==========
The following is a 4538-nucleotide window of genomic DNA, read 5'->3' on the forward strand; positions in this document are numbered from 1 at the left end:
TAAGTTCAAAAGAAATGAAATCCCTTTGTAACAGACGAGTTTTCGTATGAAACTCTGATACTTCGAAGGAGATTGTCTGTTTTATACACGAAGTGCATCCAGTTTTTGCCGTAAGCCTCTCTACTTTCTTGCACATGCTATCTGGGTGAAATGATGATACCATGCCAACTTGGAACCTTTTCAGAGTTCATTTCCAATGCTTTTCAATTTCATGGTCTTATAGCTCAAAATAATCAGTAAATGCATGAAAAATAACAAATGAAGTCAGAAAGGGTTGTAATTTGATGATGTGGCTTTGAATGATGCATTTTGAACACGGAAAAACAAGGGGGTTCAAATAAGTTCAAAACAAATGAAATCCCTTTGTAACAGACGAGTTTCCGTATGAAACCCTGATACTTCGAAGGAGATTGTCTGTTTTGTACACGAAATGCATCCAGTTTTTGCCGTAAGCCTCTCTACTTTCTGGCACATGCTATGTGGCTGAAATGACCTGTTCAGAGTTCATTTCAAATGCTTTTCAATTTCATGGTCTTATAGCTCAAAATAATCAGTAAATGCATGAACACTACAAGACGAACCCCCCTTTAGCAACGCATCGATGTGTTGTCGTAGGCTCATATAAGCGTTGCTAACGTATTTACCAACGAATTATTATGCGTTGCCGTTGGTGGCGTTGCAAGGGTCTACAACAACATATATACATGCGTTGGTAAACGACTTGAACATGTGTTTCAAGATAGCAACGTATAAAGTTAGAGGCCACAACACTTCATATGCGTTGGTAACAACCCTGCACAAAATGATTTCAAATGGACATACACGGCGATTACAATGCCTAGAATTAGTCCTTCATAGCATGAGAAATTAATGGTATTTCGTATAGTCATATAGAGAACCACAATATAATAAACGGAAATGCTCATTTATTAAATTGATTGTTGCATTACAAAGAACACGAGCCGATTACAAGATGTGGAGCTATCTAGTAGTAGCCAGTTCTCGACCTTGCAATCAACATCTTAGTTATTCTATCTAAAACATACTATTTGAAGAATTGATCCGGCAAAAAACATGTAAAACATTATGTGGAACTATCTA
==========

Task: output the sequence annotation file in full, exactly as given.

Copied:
The following is a 4538-nucleotide window of genomic DNA, read 5'->3' on the forward strand; positions in this document are numbered from 1 at the left end:
TAAGTTCAAAAGAAATGAAATCCCTTTGTAACAGACGAGTTTTCGTATGAAACTCTGATACTTCGAAGGAGATTGTCTGTTTTATACACGAAGTGCATCCAGTTTTTGCCGTAAGCCTCTCTACTTTCTTGCACATGCTATCTGGGTGAAATGATGATACCATGCCAACTTGGAACCTTTTCAGAGTTCATTTCCAATGCTTTTCAATTTCATGGTCTTATAGCTCAAAATAATCAGTAAATGCATGAAAAATAACAAATGAAGTCAGAAAGGGTTGTAATTTGATGATGTGGCTTTGAATGATGCATTTTGAACACGGAAAAACAAGGGGGTTCAAATAAGTTCAAAACAAATGAAATCCCTTTGTAACAGACGAGTTTCCGTATGAAACCCTGATACTTCGAAGGAGATTGTCTGTTTTGTACACGAAATGCATCCAGTTTTTGCCGTAAGCCTCTCTACTTTCTGGCACATGCTATGTGGCTGAAATGACCTGTTCAGAGTTCATTTCAAATGCTTTTCAATTTCATGGTCTTATAGCTCAAAATAATCAGTAAATGCATGAACACTACAAGACGAACCCCCCTTTAGCAACGCATCGATGTGTTGTCGTAGGCTCATATAAGCGTTGCTAACGTATTTACCAACGAATTATTATGCGTTGCCGTTGGTGGCGTTGCAAGGGTCTACAACAACATATATACATGCGTTGGTAAACGACTTGAACATGTGTTTCAAGATAGCAACGTATAAAGTTAGAGGCCACAACACTTCATATGCGTTGGTAACAACCCTGCACAAAATGATTTCAAATGGACATACACGGCGATTACAATGCCTAGAATTAGTCCTTCATAGCATGAGAAATTAATGGTATTTCGTATAGTCATATAGAGAACCACAATATAATAAACGGAAATGCTCATTTATTAAATTGATTGTTGCATTACAAAGAACACGAGCCGATTACAAGATGTGGAGCTATCTAGTAGTAGCCAGTTCTCGACCTTGCAATCAACATCTTAGTTATTCTATCTAAAACATACTATTTGAAGAATTGATCCGGCAAAAAACATGTAAAACATTATGTGGAACTATCTA